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Genes & Genomics

, Volume 40, Issue 4, pp 381–388 | Cite as

Correlation of IGF1R expression with ABCG2 and CD44 expressions in human osteosarcoma

  • Cheung-Kue Kim
  • Sunju Oh
  • Sook-Ja Kim
  • Sun-Hee Leem
  • Jeonghoon Heo
  • So-Hak Chung
Research Article
  • 124 Downloads

Abstract

Osteosarcoma is the most common type of malignant bone tumors. Insulin Growth Factor 1 receptor (IGFR1) has been known as a prognostic factor for metastasis of osteosarcoma. ABC subfamily G member2 (ABCG2) is related to resistance to anti-cancer drug, and CD44 has a role in tumor growth and metastasis. The purpose of this study is to investigate the relationship among expression patterns of IGF1R, ABCG2, and CD44 in osteosarcoma. The expression levels of IGF1R, ABCG2, and CD44 proteins were determined in tissue arrays containing osteosarcoma tissues from 59 osteosarcoma patients. The expression pattern of IGF1R was highly correlated with the expression pattern of ABCG2 (r = 0.88) in overall osteosarcoma patients. According to pathological types, the expression pattern of IGF1R showed the higher correlation with ABGC2 (r = 0.90) and CD44 (r = 0.61) in osteoblatic type than in chondroblastic type. According to gender with pathologic type, the correlation between the expression patterns of IGF1R and CD44 was higher in male with osteoblatic type than in female with osteoblatic type. Among different age groups, the 1–10 years age group showed higher correlation in IGF1R versus CD44 (r = 0.90) and ABCG2 versus CD44 (0.80) than in other age groups. These results showed that the expression of IGF1R appears to be highly correlated with the expression of ABCG2 in osteosarcoma and with the expression of CD44 in osteosarcoma patients under age of 10, which suggests that ABCG2 and CD44 can be used as prognostic factors with IGF1R for specific prognosis and efficient treatment of osteosarcoma.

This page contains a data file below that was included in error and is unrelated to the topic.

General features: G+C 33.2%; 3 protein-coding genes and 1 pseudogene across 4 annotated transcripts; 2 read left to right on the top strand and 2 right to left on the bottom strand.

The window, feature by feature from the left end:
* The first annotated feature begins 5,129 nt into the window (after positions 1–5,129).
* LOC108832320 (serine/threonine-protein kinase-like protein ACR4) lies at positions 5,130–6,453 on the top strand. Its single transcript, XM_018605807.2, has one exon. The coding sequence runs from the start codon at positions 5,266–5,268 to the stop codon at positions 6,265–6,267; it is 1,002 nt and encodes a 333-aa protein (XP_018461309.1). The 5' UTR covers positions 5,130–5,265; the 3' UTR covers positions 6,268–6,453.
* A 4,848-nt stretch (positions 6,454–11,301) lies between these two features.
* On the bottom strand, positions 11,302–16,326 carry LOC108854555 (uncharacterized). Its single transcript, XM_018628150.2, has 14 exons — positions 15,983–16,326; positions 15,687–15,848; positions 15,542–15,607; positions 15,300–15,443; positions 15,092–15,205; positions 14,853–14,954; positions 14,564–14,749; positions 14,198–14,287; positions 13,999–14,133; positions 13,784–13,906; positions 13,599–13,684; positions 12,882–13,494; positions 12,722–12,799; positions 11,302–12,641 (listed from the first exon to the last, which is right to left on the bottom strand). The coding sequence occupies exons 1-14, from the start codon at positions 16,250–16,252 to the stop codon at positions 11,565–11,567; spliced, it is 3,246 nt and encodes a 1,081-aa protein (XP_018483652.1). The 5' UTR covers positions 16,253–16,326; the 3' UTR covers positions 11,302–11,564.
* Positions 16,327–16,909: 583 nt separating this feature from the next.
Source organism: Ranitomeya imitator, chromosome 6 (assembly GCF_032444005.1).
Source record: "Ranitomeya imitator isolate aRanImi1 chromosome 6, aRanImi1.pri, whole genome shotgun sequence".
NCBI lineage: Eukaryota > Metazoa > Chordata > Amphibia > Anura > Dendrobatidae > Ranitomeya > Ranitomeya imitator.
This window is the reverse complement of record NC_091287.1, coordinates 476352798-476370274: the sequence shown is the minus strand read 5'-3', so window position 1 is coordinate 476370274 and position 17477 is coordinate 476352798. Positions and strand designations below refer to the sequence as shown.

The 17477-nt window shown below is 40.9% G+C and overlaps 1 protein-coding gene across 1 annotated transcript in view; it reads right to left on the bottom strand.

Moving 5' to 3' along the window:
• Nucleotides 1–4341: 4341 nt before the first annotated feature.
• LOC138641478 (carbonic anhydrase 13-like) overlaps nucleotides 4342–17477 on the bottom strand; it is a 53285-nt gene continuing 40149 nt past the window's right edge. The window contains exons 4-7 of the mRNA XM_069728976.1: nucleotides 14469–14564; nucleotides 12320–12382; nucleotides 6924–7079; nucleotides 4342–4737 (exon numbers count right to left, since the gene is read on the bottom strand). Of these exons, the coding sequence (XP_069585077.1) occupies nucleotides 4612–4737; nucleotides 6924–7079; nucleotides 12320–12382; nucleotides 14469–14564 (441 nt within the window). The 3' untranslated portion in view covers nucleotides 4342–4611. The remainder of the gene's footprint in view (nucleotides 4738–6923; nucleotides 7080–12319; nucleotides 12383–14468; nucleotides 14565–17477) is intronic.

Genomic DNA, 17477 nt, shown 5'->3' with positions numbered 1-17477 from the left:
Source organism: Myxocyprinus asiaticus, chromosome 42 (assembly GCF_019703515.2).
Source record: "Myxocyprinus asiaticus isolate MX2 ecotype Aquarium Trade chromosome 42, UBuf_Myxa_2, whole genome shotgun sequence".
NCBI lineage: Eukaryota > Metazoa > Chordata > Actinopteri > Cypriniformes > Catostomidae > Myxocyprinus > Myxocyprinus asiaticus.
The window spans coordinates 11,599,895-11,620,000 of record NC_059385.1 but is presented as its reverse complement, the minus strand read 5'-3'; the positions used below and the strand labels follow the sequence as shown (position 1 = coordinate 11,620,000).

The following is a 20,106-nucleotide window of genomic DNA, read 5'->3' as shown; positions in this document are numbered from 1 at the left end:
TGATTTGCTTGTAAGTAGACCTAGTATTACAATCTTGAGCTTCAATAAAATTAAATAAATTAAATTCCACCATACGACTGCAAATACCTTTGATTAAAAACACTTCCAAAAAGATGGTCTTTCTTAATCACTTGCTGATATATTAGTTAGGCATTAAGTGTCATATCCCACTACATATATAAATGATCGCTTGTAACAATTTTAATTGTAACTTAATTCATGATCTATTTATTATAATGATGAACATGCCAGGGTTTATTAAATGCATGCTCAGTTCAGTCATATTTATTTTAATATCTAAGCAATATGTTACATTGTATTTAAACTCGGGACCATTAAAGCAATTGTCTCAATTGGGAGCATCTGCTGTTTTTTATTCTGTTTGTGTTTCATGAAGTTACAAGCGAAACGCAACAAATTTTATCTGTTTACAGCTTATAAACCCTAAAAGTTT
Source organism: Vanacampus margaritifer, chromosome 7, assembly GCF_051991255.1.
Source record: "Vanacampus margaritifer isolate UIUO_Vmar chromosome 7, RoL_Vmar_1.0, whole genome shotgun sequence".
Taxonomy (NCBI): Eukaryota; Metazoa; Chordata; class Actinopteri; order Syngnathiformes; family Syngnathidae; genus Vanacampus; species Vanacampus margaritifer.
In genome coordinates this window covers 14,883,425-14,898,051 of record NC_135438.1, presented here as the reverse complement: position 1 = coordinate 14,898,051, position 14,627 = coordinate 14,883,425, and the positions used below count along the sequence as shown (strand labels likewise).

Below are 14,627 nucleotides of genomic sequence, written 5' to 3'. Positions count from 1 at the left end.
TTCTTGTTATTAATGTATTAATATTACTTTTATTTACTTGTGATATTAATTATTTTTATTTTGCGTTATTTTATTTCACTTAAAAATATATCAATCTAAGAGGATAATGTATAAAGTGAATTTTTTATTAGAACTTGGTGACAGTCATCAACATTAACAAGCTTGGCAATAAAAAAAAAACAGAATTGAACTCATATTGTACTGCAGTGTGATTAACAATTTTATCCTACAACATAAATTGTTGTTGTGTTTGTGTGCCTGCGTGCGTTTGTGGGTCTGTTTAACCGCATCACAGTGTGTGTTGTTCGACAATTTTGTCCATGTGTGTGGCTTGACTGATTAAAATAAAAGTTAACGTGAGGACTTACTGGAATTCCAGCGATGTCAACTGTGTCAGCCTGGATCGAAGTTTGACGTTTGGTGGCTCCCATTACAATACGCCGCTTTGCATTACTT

Keywords

Osteosarcoma IGF1R ABCG2 CD44 Prognostic factor Correlation 

Notes

Compliance with ethical standards

Conflict of interest

Cheung-Kue Kim, Sunju Oh, Sook-Ja Kim, Sun-Hee Leem, Jeonghoon Heo and So-Hak Chung decleare that they have no conflict of interest.

Ethical approval

This article does not contain any studies with human subjects or animals performed by any of the authors.

Supplementary material

13258_2017_639_MOESM1_ESM.docx (3.2 mb)
Supplementary material 1 (DOCX 3227 KB)

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Copyright information

© The Genetics Society of Korea and Springer Science+Business Media B.V., part of Springer Nature 2017

Authors and Affiliations

  1. 1.Department of Orthopedic Surgery, College of MedicineKosin University, Gospel HospitalBusanSouth Korea
  2. 2.Department of Orthopedic SurgeryKyung Hee University Hospital at GangdongSeoulSouth Korea
  3. 3.Department of Pathology, College of MedicineKosin UniversityBusanSouth Korea
  4. 4.Institute for Medical ScienceKosin UniversityBusanSouth Korea
  5. 5.Department of Biological ScienceDong-A UniversityBusanSouth Korea
  6. 6.Department of Molecular Biology and Immunology, College of MedicineKosin UniversityBusanSouth Korea

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